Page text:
Desert Island Discs

My erstwhile colleague and proximate cubicle partner Rick initiated our work version of Desert Island Discs, based on the BBC4 Radio Programme of the same name, in which we choose our top 5 songs (or albums) we would want to bring with us if we were stranded on a desert island. Below are my selections.

1. Bobby Hebb – Sunny

Bobby Hebb wrote Sunny in the two days following November 22, 1963—the day JFK was assassinated, and the day Hebb’s older brother was stabbed to death outside a Nashville nightclub. Of the song, Hebb said, “All my intentions were to think of happier times and pay tribute to my brother – basically looking for a brighter day – because times were at a low.”

For me, I can’t tell you how many times I’ve come home from the bar, fucked up and sentimental, and played this song, over and over and over again. In fact, if I could only pick one song on my desert island, this would likely be it. Continue reading “Desert Island Discs”

Top 5 Summer Songs

On account of this likely being the best day we’re going to have all of 2016, here are my picks for the Top 5 Summer Songs poll we did at work a few weeks’ back.

1. Mungo Jerry – Summertime

I’ve liked this song ever since I was a kid, riding shotgun in my Dad’s shitbox Chevrolet Impala (and later, his Dodge Magnum) to go see the harness races at Stampede Park . My Dad had friends from A to Z, and, being the bar manager at a number of bars, he of course got invited to parties and whatnot that the younger cocktail waitresses were having, and, you know, lots of these waitresses’ guy friends actually looked like Mungo Jerry. Continue reading “Top 5 Summer Songs”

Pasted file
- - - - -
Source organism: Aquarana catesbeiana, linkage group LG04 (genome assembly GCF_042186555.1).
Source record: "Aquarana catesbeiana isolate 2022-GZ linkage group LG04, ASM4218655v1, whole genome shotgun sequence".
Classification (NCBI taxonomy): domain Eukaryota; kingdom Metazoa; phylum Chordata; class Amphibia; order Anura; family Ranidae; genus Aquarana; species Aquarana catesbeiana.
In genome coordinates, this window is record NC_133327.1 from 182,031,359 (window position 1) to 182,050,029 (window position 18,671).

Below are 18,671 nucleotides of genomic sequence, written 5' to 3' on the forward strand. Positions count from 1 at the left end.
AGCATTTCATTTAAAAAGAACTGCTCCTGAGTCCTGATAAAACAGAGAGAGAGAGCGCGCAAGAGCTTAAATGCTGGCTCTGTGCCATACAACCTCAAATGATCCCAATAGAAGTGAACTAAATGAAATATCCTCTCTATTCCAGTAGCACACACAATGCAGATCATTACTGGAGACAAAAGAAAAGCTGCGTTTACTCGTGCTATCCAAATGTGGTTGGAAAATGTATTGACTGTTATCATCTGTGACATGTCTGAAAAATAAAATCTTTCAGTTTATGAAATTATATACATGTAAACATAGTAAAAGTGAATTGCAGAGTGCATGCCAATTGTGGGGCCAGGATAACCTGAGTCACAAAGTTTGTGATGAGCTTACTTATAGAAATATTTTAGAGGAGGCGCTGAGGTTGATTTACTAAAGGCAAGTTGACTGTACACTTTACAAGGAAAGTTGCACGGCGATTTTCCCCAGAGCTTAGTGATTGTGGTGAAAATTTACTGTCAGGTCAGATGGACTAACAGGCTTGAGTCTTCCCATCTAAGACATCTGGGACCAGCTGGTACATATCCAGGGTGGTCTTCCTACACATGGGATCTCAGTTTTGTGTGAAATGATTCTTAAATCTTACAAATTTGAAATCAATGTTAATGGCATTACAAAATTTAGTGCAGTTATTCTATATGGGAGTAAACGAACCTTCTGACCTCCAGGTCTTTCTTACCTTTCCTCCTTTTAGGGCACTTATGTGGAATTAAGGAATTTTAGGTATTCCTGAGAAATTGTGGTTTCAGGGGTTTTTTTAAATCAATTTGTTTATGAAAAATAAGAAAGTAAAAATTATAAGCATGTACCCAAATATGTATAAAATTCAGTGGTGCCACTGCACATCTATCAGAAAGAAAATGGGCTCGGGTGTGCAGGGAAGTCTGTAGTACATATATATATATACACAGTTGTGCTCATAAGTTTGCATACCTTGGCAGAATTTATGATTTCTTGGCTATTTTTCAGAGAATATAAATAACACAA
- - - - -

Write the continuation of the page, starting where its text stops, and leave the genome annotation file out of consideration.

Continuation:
Mise en scène

Mise en scene

Here is the carcinogenic third act.
We rehearse our lines on racing forms and
shopping lists—daily double, vodka orange,
and—say it just like this—Sweet Cap Filter
Kings.  We have it down.  Take Wednesdays: Come to
Wellington’s after school and when I’m off
work we’ll knock ‘em dead.  See you then, okay? Continue reading “Mise en scène”

In Search of the Real Lounge Scene – And My Father

(Somewhat dated article about my Dad, originally published in cameo magazine.)

When my father passed away, I was on the road between Philadelphia and Los Angeles, travelling in the entrepreneurial wake of my mother and stepfather. Up to this time I had lived in Calgary with my father for seven years, but when it became evident that the Cancer had mined its way through his entire body, it was necessary for me to join my mother in Philadelphia. The lifestyle was different — less predictable — and soon after we moved to L.A.. They told me his fate in Santa Barbara.

Because circumstance supplanted my environment, and because I needed to re-acquaint myself with my mother, the memory of my father eventually dwindled to a few nostalgic strands of sentiment. I went for years without even seeing a photograph of the man. Psychologists? Not then.

Continue reading “In Search of the Real Lounge Scene – And My Father”